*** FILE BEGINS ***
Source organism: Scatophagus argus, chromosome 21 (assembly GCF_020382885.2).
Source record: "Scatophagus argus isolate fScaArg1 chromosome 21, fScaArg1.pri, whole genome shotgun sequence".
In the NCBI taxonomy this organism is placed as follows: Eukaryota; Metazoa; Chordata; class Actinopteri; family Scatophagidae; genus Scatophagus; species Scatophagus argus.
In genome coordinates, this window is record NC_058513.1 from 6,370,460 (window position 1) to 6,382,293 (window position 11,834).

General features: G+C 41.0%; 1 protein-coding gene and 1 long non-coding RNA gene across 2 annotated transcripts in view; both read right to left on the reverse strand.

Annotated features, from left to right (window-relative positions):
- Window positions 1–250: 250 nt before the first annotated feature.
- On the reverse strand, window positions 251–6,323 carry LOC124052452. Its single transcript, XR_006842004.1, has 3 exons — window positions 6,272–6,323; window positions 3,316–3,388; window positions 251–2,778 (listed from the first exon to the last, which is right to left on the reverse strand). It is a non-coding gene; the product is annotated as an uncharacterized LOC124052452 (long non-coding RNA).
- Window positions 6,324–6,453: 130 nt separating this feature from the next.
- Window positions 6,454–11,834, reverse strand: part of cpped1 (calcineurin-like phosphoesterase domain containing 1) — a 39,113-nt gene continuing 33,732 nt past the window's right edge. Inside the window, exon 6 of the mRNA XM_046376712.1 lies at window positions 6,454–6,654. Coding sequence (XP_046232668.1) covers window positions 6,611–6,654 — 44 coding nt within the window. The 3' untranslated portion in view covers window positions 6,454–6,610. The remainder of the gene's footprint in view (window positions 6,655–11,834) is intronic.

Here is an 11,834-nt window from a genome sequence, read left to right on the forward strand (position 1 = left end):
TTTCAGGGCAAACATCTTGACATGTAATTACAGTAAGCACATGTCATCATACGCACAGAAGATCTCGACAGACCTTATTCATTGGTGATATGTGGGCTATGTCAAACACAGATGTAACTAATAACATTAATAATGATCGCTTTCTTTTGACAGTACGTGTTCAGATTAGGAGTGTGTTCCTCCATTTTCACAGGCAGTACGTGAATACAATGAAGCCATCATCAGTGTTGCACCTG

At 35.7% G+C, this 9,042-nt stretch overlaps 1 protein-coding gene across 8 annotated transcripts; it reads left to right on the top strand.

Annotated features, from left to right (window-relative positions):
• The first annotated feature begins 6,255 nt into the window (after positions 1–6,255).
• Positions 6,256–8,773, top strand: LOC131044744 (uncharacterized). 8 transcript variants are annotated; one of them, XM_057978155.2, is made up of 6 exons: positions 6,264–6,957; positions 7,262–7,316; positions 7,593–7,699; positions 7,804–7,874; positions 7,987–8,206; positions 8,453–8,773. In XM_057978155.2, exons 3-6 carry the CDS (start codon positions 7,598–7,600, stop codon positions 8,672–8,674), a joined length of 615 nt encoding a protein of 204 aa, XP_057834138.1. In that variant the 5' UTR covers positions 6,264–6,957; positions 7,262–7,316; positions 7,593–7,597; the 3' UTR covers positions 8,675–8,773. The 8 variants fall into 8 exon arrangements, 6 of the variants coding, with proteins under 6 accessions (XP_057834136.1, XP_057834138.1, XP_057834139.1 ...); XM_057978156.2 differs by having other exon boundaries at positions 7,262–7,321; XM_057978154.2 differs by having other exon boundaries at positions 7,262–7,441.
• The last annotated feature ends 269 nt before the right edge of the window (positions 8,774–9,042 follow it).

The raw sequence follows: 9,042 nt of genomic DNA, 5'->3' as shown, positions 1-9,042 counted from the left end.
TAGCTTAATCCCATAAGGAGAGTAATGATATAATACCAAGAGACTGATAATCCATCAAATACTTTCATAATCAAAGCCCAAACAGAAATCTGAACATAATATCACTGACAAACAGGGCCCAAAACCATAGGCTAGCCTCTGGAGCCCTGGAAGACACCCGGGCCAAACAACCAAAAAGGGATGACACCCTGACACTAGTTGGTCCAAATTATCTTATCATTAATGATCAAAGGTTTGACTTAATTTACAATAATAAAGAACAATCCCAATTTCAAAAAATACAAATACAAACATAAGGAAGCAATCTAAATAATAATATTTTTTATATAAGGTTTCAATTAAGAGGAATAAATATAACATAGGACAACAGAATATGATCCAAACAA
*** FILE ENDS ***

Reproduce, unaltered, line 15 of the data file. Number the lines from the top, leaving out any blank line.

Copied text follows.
• The first annotated feature begins 6,255 nt into the window (after positions 1–6,255).